Press/Journalists
Press Release
April 8, 2003
Thousands Search National Archives New Electronic Database

College Park, MD. . . The National Archives and Records Administration (NARA) recently launched Access to Archival Databases (AAD), a new research tool that makes a selection of the Archives' most popular electronic records available to the public over the Internet. The URL is http://aad.archives.gov/aad/.

AAD is the first publicly accessible application developed under the auspices of the National Archives Electronic Records Archives Program. The Electronic Records Archives Program is addressing the larger challenges of preserving the increasing variety and volume of Government records that have been created and stored in electronic form. AAD addresses just access to a specific type of electronic record—databases and records that are structured like databases.

In announcing the new system, Archivist of the United States, John W. Carlin said, "This groundbreaking system will provide a new way for customers to access records over the Internet. Until we launched AAD, researchers needed to contact us directly to gain access to our electronic records. Sometimes we were able to supply them with copies of specific records after a period of time, but frequently they needed to purchase a copy of the entire file. Now they only need access to a computer connected to the Internet to reach these selected records. AAD is a crucial step toward fulfilling our mission by providing the public with 'ready access to essential evidence.'"

AAD provides researchers with:

  • Online access to more than 350 databases, which were created by over 20 Federal agencies. NARA plans to expand the system to more than 500 databases.
  • The ability to search, retrieve, print out, and download records. Researchers will need to determine the series and file units of interest before they begin their search.
  • Important contextual information to help researchers understand the records better, including code lists, explanatory notes from National Archives archivists, and for some series or files in AAD, related documents.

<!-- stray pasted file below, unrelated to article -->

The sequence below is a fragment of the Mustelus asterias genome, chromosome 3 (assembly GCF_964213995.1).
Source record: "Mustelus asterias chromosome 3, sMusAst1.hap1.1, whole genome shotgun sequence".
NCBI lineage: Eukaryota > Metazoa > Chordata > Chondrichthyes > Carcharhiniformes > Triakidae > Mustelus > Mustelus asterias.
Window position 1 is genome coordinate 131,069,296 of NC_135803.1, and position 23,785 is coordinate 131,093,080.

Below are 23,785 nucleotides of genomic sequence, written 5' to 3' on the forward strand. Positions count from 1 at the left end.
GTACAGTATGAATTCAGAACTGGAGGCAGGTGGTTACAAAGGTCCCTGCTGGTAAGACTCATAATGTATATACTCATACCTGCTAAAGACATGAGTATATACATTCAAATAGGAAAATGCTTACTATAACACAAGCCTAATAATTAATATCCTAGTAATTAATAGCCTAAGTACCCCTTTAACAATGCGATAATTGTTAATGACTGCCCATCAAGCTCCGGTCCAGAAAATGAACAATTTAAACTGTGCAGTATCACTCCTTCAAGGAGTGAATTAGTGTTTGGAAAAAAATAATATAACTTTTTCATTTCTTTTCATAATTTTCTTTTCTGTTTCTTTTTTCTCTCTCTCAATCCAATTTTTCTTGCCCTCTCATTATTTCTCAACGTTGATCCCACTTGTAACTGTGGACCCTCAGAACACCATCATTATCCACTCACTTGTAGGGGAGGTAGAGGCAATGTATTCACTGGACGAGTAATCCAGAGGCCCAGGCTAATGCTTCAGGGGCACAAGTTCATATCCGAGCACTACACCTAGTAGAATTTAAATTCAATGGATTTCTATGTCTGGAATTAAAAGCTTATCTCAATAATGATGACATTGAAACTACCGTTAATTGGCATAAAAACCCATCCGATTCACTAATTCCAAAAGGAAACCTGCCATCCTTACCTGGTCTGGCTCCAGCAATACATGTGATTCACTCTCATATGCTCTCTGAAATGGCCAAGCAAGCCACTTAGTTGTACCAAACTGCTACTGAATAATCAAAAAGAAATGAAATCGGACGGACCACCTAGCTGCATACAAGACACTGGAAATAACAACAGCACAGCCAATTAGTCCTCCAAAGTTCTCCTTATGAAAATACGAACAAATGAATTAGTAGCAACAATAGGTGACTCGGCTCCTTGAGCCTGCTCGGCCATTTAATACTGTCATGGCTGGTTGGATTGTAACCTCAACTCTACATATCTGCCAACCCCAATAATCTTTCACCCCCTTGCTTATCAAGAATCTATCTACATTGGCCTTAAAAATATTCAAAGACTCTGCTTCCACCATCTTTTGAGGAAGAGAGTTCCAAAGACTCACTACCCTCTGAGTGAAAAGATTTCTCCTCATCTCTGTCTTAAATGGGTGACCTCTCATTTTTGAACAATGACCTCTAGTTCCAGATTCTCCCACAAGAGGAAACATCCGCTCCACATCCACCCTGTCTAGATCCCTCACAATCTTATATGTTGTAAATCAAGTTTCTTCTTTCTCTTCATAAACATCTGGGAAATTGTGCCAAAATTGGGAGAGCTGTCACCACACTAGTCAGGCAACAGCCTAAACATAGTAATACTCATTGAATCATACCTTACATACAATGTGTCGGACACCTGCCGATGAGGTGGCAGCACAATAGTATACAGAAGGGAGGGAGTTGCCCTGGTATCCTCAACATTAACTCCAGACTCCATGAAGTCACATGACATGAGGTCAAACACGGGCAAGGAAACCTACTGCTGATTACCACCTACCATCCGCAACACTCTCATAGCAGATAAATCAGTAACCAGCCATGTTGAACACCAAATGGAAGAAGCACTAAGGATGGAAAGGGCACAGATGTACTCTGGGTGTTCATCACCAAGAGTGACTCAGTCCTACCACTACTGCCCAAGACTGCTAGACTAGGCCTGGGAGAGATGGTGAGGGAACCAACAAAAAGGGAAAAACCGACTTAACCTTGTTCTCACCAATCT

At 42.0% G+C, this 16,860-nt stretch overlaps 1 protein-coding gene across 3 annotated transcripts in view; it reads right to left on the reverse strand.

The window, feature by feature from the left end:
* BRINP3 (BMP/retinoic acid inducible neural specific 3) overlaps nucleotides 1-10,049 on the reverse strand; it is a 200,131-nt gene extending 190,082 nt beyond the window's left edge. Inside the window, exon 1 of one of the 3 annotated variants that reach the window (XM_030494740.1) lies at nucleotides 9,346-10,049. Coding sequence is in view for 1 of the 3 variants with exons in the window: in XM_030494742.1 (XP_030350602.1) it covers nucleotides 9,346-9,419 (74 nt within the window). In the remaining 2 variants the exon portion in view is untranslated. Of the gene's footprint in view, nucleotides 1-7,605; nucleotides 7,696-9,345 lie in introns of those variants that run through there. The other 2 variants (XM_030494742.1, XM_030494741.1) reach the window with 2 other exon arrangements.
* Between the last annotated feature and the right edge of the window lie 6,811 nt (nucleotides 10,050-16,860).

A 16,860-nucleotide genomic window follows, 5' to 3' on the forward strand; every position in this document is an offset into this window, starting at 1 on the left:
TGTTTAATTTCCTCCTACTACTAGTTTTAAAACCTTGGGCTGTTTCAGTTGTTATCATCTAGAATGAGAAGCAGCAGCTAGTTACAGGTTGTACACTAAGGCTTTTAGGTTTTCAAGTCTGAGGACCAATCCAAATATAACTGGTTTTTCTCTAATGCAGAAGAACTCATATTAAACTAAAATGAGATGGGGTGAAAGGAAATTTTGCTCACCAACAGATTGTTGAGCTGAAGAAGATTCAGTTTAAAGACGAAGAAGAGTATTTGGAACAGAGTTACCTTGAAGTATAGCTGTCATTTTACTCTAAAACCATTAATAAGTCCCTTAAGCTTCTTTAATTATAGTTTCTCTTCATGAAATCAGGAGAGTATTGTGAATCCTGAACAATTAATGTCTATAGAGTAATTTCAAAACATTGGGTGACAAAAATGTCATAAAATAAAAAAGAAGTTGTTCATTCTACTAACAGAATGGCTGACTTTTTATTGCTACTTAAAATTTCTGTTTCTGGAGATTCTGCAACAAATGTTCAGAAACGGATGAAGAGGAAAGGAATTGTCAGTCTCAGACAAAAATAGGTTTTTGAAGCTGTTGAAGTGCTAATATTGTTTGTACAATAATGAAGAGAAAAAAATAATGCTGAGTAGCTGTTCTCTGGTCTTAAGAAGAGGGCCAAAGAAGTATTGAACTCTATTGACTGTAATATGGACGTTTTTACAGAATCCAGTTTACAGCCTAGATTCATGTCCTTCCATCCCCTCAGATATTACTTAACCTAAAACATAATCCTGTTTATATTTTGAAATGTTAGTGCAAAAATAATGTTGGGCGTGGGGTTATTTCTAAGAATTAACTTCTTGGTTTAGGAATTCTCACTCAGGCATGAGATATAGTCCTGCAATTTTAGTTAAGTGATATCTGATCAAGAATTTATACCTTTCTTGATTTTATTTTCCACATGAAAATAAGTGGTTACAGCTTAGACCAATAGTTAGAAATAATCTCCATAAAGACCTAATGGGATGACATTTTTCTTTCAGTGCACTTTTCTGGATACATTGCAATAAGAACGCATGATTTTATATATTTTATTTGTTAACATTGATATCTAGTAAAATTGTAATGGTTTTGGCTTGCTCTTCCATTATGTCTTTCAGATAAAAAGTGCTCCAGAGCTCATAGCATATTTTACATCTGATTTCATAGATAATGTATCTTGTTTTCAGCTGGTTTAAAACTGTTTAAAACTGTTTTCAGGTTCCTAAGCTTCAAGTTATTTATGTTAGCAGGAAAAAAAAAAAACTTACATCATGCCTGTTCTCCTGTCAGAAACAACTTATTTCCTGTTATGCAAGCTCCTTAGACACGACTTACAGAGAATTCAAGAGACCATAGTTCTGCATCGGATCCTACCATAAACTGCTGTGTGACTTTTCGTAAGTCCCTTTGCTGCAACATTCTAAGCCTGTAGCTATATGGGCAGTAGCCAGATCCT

Notable databases in the initial release of AAD include:

  • Preservation survey of Civil War sites

  • Combat casualties from the Vietnam and Korean Wars

  • POWs from World War II and Korean War

  • Japanese-American Internee Files from World War II

  • Port of New York ship passenger lists,1846-1851 (Irish Famine database)

  • Death records from the Gorgas Hospital Mortuary in Panama, 1906-1991

  • Indexes to black and white and color NASA photographs, 1958-1991

  • After action combat and air sortie reports from the Vietnam War

  • Military Prime Contracts in excess of $10,000, 1965-1975

  • Securities and Exchange Commission (SEC) Ownership Reporting System, 1978-1998

  • SEC Proposed Sales of Securities System (Insider trading), 1972-1993

Since the launch of AAD, thousands of researchers have flocked to the site. Due to this heavy use, users may experience a wait time to access information. The National Archives is currently working to add additional capacity to the system to meet the demands of users.

For press information, contact the National Archives Public Affairs Staff at 301-837-1700.

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